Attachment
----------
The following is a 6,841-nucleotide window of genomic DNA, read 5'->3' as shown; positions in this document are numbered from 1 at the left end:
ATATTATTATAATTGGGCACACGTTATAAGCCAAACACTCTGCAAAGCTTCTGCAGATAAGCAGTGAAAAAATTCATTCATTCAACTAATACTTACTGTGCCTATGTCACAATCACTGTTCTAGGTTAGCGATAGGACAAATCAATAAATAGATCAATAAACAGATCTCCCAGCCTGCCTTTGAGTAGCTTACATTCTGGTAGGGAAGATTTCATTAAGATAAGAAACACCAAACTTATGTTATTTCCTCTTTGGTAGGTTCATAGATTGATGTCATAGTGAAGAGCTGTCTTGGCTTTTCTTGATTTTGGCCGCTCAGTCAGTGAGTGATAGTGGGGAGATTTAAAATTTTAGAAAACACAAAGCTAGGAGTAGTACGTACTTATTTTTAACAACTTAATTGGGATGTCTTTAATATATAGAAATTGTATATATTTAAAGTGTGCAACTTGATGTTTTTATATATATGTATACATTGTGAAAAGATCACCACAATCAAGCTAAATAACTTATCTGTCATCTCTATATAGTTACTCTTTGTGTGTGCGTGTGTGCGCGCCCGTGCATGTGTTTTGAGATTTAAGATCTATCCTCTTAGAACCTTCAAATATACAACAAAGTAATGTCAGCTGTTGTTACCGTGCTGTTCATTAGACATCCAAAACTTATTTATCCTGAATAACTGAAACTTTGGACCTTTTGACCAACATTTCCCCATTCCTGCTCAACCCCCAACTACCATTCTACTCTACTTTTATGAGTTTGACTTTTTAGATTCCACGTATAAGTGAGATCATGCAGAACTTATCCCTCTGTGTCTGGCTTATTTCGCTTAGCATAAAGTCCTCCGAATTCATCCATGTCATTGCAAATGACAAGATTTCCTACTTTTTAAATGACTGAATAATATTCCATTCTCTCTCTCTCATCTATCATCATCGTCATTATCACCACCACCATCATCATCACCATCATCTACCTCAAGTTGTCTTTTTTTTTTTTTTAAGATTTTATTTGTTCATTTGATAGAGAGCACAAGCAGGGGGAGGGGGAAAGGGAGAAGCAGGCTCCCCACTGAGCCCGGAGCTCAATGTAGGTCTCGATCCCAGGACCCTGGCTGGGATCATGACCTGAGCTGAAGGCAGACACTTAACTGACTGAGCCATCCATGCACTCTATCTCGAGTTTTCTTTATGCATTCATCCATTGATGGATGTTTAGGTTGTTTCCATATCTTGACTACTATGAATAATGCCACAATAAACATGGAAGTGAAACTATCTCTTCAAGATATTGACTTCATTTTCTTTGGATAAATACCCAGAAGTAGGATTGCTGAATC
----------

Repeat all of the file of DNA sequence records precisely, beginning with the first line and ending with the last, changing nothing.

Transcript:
The following is a 6,841-nucleotide window of genomic DNA, read 5'->3' as shown; positions in this document are numbered from 1 at the left end:
ATATTATTATAATTGGGCACACGTTATAAGCCAAACACTCTGCAAAGCTTCTGCAGATAAGCAGTGAAAAAATTCATTCATTCAACTAATACTTACTGTGCCTATGTCACAATCACTGTTCTAGGTTAGCGATAGGACAAATCAATAAATAGATCAATAAACAGATCTCCCAGCCTGCCTTTGAGTAGCTTACATTCTGGTAGGGAAGATTTCATTAAGATAAGAAACACCAAACTTATGTTATTTCCTCTTTGGTAGGTTCATAGATTGATGTCATAGTGAAGAGCTGTCTTGGCTTTTCTTGATTTTGGCCGCTCAGTCAGTGAGTGATAGTGGGGAGATTTAAAATTTTAGAAAACACAAAGCTAGGAGTAGTACGTACTTATTTTTAACAACTTAATTGGGATGTCTTTAATATATAGAAATTGTATATATTTAAAGTGTGCAACTTGATGTTTTTATATATATGTATACATTGTGAAAAGATCACCACAATCAAGCTAAATAACTTATCTGTCATCTCTATATAGTTACTCTTTGTGTGTGCGTGTGTGCGCGCCCGTGCATGTGTTTTGAGATTTAAGATCTATCCTCTTAGAACCTTCAAATATACAACAAAGTAATGTCAGCTGTTGTTACCGTGCTGTTCATTAGACATCCAAAACTTATTTATCCTGAATAACTGAAACTTTGGACCTTTTGACCAACATTTCCCCATTCCTGCTCAACCCCCAACTACCATTCTACTCTACTTTTATGAGTTTGACTTTTTAGATTCCACGTATAAGTGAGATCATGCAGAACTTATCCCTCTGTGTCTGGCTTATTTCGCTTAGCATAAAGTCCTCCGAATTCATCCATGTCATTGCAAATGACAAGATTTCCTACTTTTTAAATGACTGAATAATATTCCATTCTCTCTCTCTCATCTATCATCATCGTCATTATCACCACCACCATCATCATCACCATCATCTACCTCAAGTTGTCTTTTTTTTTTTTTTAAGATTTTATTTGTTCATTTGATAGAGAGCACAAGCAGGGGGAGGGGGAAAGGGAGAAGCAGGCTCCCCACTGAGCCCGGAGCTCAATGTAGGTCTCGATCCCAGGACCCTGGCTGGGATCATGACCTGAGCTGAAGGCAGACACTTAACTGACTGAGCCATCCATGCACTCTATCTCGAGTTTTCTTTATGCATTCATCCATTGATGGATGTTTAGGTTGTTTCCATATCTTGACTACTATGAATAATGCCACAATAAACATGGAAGTGAAACTATCTCTTCAAGATATTGACTTCATTTTCTTTGGATAAATACCCAGAAGTAGGATTGCTGAATC